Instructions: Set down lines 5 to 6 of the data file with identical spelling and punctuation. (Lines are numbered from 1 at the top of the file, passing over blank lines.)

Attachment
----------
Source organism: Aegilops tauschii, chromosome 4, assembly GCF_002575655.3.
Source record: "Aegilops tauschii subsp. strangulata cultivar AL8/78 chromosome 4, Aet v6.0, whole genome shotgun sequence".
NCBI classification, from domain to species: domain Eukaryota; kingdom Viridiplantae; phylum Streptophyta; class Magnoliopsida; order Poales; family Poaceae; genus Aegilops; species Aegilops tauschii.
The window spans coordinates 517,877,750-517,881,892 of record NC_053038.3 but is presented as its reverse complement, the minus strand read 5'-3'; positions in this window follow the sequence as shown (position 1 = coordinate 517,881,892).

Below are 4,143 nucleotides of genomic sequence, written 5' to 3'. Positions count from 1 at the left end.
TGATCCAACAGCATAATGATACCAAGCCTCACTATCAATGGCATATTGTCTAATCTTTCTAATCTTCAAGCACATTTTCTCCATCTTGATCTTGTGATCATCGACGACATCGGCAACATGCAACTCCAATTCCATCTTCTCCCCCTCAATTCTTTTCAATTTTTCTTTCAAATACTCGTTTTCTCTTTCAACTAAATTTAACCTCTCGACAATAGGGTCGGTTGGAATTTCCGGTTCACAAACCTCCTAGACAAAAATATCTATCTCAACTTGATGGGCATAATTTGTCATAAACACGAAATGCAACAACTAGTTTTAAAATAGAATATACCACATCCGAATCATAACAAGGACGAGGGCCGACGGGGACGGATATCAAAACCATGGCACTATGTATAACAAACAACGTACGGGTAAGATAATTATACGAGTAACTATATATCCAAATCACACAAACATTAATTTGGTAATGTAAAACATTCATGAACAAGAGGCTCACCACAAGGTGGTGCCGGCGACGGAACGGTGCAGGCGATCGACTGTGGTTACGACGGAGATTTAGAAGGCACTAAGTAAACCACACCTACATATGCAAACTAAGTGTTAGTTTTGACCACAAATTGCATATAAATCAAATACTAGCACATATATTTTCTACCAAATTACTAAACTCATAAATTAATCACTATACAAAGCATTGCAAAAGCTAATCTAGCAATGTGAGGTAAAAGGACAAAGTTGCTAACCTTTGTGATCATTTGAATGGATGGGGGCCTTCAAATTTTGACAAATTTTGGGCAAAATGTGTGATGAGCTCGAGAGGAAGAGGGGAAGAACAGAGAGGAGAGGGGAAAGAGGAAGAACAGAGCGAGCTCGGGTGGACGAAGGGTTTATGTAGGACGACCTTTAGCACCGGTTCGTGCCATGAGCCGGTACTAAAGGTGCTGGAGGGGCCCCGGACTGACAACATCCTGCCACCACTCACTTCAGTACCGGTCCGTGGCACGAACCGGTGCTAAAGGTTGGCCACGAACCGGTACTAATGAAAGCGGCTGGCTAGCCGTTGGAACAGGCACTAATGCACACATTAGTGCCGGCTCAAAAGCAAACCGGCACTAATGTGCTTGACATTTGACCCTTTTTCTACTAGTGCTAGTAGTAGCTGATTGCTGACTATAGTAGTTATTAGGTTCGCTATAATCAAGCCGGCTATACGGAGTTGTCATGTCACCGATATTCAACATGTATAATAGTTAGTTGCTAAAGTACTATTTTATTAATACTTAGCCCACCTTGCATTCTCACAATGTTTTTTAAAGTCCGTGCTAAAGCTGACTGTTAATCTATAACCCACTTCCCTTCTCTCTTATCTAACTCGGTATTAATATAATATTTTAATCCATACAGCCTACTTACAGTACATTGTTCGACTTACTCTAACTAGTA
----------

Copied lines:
Below are 4,143 nucleotides of genomic sequence, written 5' to 3'. Positions count from 1 at the left end.
TGATCCAACAGCATAATGATACCAAGCCTCACTATCAATGGCATATTGTCTAATCTTTCTAATCTTCAAGCACATTTTCTCCATCTTGATCTTGTGATCATCGACGACATCGGCAACATGCAACTCCAATTCCATCTTCTCCCCCTCAATTCTTTTCAATTTTTCTTTCAAATACTCGTTTTCTCTTTCAACTAAATTTAACCTCTCGACAATAGGGTCGGTTGGAATTTCCGGTTCACAAACCTCCTAGACAAAAATATCTATCTCAACTTGATGGGCATAATTTGTCATAAACACGAAATGCAACAACTAGTTTTAAAATAGAATATACCACATCCGAATCATAACAAGGACGAGGGCCGACGGGGACGGATATCAAAACCATGGCACTATGTATAACAAACAACGTACGGGTAAGATAATTATACGAGTAACTATATATCCAAATCACACAAACATTAATTTGGTAATGTAAAACATTCATGAACAAGAGGCTCACCACAAGGTGGTGCCGGCGACGGAACGGTGCAGGCGATCGACTGTGGTTACGACGGAGATTTAGAAGGCACTAAGTAAACCACACCTACATATGCAAACTAAGTGTTAGTTTTGACCACAAATTGCATATAAATCAAATACTAGCACATATATTTTCTACCAAATTACTAAACTCATAAATTAATCACTATACAAAGCATTGCAAAAGCTAATCTAGCAATGTGAGGTAAAAGGACAAAGTTGCTAACCTTTGTGATCATTTGAATGGATGGGGGCCTTCAAATTTTGACAAATTTTGGGCAAAATGTGTGATGAGCTCGAGAGGAAGAGGGGAAGAACAGAGAGGAGAGGGGAAAGAGGAAGAACAGAGCGAGCTCGGGTGGACGAAGGGTTTATGTAGGACGACCTTTAGCACCGGTTCGTGCCATGAGCCGGTACTAAAGGTGCTGGAGGGGCCCCGGACTGACAACATCCTGCCACCACTCACTTCAGTACCGGTCCGTGGCACGAACCGGTGCTAAAGGTTGGCCACGAACCGGTACTAATGAAAGCGGCTGGCTAGCCGTTGGAACAGGCACTAATGCACACATTAGTGCCGGCTCAAAAGCAAACCGGCACTAATGTGCTTGACATTTGACCCTTTTTCTACTAGTGCTAGTAGTAGCTGATTGCTGACTATAGTAGTTATTAGGTTCGCTATAATCAAGCCGGCTATACGGAGTTGTCATGTCACCGATATTCAACATGTATAATAGTTAGTTGCTAAAGTACTATTTTATTAATACTTAGCCCACCTTGCATTCTCACAATGTTTTTTAAAGTCCGTGCTAAAGCTGACTGTTAATCTATAACCCACTTCCCTTCTCTCTTATCTAACTCGGTATTAATATAATATTTTAATCCATACAGCCTACTTACAGTACATTGTTCGACTTACTCTAACTAGTA